VATICAN CITY – Pope Benedict XVI has accepted the resignation of a Belgian bishop who admitted to sexually abusing a young man.
Bishop Roger Vangheluwe of Brugge, Belgium, said in a statement April 23, “When I was still a simple priest and for a certain time at the beginning of my episcopacy, I sexually abused a young man.”
Pope Benedict accepted the 73-year-old bishop’s resignation April 23. Bishop Vangheluwe had led the Diocese of Brugge for more than 25 years.
In his statement, the Belgian bishop said, “Over the course of the last decades, I repeatedly recognized how I sinned against him and his family and I asked forgiveness. But this did not appease him. Nor me.
“The media storm in the last few weeks has reinforced the trauma,” the bishop said. “It is no longer possible to continue in this situation.”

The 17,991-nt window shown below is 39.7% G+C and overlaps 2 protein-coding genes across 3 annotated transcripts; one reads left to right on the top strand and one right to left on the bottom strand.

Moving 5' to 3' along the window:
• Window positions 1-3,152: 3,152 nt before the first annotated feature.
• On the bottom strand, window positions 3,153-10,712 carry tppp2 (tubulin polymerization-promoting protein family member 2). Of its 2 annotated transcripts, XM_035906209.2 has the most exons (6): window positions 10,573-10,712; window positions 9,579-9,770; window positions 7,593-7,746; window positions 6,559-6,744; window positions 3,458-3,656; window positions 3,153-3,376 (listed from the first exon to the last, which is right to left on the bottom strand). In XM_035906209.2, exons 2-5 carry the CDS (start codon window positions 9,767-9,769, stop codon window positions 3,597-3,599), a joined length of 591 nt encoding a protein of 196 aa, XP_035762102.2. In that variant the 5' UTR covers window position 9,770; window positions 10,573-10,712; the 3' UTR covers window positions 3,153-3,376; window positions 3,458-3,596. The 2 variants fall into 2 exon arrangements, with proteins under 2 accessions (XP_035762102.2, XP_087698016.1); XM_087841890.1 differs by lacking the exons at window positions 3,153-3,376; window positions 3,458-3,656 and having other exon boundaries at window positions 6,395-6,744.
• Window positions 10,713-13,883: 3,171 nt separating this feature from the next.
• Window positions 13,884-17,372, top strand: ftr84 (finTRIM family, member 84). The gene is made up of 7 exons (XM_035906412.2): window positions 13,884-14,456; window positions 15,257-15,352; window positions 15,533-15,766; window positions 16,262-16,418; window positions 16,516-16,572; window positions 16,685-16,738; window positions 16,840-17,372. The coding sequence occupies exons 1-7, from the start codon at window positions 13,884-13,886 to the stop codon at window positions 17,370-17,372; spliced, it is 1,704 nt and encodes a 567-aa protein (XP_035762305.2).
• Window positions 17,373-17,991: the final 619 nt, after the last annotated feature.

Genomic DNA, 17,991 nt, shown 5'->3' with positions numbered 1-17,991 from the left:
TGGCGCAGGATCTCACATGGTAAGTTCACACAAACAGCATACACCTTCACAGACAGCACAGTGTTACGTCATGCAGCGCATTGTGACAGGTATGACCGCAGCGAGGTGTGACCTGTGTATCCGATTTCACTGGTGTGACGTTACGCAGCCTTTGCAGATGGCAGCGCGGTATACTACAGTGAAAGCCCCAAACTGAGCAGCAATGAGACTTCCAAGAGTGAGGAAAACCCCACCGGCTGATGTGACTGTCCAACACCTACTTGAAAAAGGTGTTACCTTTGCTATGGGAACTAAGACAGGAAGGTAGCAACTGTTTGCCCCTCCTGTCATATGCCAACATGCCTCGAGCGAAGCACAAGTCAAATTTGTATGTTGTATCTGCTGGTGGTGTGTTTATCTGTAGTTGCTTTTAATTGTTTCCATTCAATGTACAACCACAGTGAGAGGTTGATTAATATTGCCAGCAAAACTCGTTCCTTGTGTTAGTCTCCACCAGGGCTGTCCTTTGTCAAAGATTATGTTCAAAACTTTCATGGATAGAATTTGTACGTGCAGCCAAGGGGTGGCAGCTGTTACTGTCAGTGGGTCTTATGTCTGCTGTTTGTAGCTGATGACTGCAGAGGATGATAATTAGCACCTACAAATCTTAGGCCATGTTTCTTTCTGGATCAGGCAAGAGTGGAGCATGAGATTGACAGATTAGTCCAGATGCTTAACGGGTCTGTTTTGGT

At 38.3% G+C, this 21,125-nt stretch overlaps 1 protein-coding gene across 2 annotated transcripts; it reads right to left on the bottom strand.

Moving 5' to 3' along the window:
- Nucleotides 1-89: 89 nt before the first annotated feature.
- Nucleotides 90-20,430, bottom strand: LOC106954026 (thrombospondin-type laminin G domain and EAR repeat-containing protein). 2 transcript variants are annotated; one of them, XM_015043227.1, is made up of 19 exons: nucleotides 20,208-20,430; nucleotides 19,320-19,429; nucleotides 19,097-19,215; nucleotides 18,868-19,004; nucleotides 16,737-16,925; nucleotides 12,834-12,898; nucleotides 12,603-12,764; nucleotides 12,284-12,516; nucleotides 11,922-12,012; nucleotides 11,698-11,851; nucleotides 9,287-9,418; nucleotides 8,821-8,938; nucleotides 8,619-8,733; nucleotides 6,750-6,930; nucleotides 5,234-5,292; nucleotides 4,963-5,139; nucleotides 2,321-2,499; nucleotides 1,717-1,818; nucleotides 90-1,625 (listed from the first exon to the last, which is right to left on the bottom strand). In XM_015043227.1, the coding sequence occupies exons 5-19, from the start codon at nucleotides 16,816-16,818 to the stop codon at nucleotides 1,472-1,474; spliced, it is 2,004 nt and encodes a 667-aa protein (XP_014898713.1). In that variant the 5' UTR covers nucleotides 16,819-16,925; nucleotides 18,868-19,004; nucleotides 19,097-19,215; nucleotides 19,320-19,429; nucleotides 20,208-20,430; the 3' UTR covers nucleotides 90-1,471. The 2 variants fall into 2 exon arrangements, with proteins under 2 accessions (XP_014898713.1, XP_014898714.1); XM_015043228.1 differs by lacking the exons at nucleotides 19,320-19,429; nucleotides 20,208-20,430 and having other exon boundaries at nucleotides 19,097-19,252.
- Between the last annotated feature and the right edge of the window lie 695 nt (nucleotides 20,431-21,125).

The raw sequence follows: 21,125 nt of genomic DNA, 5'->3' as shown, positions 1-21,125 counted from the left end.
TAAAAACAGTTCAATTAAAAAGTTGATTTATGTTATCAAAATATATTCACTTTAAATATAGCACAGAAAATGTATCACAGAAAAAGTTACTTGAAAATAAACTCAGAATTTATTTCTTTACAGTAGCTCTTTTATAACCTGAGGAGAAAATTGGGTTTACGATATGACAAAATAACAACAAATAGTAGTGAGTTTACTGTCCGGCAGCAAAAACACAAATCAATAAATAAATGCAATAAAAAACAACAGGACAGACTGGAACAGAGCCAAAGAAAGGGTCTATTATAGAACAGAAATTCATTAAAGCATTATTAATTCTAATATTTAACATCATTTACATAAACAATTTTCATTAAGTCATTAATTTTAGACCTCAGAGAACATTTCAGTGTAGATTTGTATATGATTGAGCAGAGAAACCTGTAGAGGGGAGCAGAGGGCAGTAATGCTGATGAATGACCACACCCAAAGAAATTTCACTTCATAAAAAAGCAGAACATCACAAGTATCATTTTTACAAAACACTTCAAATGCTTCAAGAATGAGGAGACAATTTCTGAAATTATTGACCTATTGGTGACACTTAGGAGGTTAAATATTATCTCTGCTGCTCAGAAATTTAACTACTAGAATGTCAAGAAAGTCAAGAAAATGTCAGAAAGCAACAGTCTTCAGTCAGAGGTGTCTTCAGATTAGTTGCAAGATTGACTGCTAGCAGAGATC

Bishop Vangheluwe said, “I am deeply sorry for what I did and I offer my sincerest apologies to the victim, to his family, to the whole Catholic community and society in general.
“I offered my resignation as bishop of Brugge to Pope Benedict XVI. It was accepted Friday. Therefore, I have retired,” he said.
Archbishop Andre-Joseph Leonard of Mechelen-Brussels held a press conference April 23 and issued a statement in which he said the church’s first concern was for the victim and his “long Calvary,” which still has not ended.
The archbishop also said that Bishop Vangheluwe has the same right as anyone else “to conversion, trusting in the mercy of God,” even though it is clear that “out of respect for the victim and his family and out of respect for the truth, it is indispensable that he resign” as bishop.
Archbishop Leonard said that in accepting the bishop’s resignation immediately, the pope underlined how “in these matters there can be no procrastination.”
He said he held the press conference because the Catholic Church in Belgium knows that transparency, “not silence or covering up” the matter, is needed for healing.